GPGME 1.12.1-beta43 is nowhere near the current master. Current is around 1.12.1-beta130 (or above) and beta 43 would've been months ago, probably early November or late October.
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What are MS doing when they get it right, though? I'd look at the differences between those two to identify what they've messed up here.
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Though not directly related to our issues, this bug report on the MSYS2 site reported by their users encountering trouble with GPGME provides additional weight to irreconcilable differences between MSYS2 and GnuPG:
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Though apparently resolved back in May, this is what ultimately led to T4191 and was thus only properly resolved quite recently.
See T3505 for more in depth coverage of this issue. Essentially this is a duplicate under a slightly altered POV.
Confirmed that this is indeed fixed and made the (rather minor) change to the HOWTO that was needed. No changes were needed for the example script (decrypt-file.py).
This has now been tested on a 32-bit Gentoo VM and it behaves as expected with 32-bit system detection and creating keys with pre-2038 expirations working.
Dec 8 2018
Commit 8613727f1ee985c3cfa2c815523312914f033ffd adds considerable detail on both the issues affecting compiling and installing a Windows version of the bindings and what it would take to actually resolve it.
Dec 6 2018
I'll deploy one on AWS somewhere briefly once I've replaced a certain external keyboard, there will almost certainly be an existing image of some Linux distro in the AWS marketplace and I'd be very surprised if it took more than an hour or two of compute time to confirm.
Dec 5 2018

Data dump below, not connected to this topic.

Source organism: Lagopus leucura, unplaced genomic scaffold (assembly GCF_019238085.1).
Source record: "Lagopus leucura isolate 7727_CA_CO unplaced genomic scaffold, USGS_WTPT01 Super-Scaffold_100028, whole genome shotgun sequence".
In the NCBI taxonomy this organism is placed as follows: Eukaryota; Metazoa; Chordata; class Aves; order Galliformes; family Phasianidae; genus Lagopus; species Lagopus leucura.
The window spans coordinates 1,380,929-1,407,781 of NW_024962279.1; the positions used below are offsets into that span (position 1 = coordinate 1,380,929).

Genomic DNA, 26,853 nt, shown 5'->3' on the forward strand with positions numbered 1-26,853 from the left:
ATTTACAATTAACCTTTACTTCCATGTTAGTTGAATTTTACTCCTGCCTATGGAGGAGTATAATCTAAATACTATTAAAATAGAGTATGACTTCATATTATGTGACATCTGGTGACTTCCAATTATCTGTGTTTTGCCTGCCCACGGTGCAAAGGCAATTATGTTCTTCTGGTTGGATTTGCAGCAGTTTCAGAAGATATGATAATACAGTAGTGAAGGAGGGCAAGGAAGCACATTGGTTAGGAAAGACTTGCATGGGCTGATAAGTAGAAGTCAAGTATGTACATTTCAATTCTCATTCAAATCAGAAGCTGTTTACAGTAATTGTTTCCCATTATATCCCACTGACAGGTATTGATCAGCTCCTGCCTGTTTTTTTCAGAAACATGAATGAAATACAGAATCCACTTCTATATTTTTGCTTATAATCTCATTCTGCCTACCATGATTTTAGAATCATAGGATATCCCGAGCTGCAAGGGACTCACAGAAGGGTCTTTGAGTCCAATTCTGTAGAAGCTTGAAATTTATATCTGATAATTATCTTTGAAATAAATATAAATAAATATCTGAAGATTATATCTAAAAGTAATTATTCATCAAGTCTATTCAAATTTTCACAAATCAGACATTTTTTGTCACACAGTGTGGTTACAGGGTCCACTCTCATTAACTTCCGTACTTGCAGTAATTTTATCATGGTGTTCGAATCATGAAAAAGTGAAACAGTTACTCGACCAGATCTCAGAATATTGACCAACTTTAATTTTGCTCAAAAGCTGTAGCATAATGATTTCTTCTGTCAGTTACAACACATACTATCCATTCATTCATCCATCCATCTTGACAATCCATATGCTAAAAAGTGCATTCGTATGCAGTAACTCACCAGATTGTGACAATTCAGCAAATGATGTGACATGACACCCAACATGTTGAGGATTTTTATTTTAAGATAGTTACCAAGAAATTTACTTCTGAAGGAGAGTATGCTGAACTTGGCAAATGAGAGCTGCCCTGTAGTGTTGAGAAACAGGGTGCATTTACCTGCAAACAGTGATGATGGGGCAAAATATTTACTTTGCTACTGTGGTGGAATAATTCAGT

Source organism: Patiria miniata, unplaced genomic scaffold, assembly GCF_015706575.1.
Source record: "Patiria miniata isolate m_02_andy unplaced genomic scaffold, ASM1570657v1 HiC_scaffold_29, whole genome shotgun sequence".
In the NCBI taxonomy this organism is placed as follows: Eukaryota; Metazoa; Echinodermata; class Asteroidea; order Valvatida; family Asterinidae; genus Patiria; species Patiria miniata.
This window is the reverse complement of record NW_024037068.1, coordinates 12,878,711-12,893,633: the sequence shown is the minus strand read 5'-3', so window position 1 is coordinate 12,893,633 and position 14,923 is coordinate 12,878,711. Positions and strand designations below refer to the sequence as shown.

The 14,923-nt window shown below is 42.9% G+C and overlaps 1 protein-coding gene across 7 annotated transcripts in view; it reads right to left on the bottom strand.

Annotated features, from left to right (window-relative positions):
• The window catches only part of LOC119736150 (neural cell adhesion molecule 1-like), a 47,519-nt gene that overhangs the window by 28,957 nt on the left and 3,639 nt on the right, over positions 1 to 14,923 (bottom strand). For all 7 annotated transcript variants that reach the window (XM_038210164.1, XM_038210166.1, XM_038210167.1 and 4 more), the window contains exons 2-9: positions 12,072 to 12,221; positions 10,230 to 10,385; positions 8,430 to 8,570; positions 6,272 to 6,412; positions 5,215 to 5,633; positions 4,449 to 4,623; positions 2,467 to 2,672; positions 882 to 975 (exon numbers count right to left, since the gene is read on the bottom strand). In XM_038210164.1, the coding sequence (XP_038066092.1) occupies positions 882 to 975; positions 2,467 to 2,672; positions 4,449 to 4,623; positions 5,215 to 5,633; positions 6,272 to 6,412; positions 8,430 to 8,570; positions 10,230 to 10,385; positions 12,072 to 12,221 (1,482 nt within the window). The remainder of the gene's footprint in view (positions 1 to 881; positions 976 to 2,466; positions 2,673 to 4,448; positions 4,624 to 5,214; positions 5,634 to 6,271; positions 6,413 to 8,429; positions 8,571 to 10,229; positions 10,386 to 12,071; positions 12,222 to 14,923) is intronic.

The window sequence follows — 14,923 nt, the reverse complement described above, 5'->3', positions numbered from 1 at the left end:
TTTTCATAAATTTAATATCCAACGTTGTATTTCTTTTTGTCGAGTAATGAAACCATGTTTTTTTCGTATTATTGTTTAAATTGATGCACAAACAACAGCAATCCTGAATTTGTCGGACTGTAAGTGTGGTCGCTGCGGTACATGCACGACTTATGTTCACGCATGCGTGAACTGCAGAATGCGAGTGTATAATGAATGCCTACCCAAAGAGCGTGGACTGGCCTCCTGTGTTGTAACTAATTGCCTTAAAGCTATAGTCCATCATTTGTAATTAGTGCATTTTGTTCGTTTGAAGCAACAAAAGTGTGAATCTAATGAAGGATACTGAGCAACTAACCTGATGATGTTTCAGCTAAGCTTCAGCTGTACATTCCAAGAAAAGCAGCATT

Ooh, nice catch @dkg, I just stepped through each of your changes and it all looks good. I'll tweak the relevant sections of the HOWTO dealing with this in the next few days (I need to replace a keyboard here before properly diving back in) and then close this case once done.
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This should be fixed in commit fd34415bdd57332424bd5a98d279e2331678a2fb
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MacPorts doesn't currently ship the bindings at all, but I'll see what they need to make that a reality too.
While this is now ideal for Debian, it may cause conflicts with other downstream vendors with slightly different needs to build their packages. In particular the FreeBSD ports and/or pkg system.
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Nesting the op_genkey() calls inside try/except statements with the exceptions being caught as "oops" and otherwise "oops" being set to None provides a means of checking whether the 2099 expiration is a problem and 2037 is not.
Well, I guess this answers my question in T4192 regarding why op_genkey was in use.
Interesting, I'll look into it, but is there a reason for using op_genkey instead of create_key (optionally with create_subkey and/or key_add_uid)? The latter should be easier and more pythonic.
This should already be possible, iirc the Arch Linux maintainer patched
it in. I believe there is a 'prepare' target that takes care of all the
preparations (duh), and then you can build for every Python version by
executing the Python build system with the Python version of your choice.
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In the interests of completeness I also tried it on a much larger file (1GB) which was both signed and encrypted. I also set the decryption to show the session key just to confirm it was decrypting since the plaintext was being sent to /dev/null.
I am unable to replicate this on OS X 10.9 Mavericks.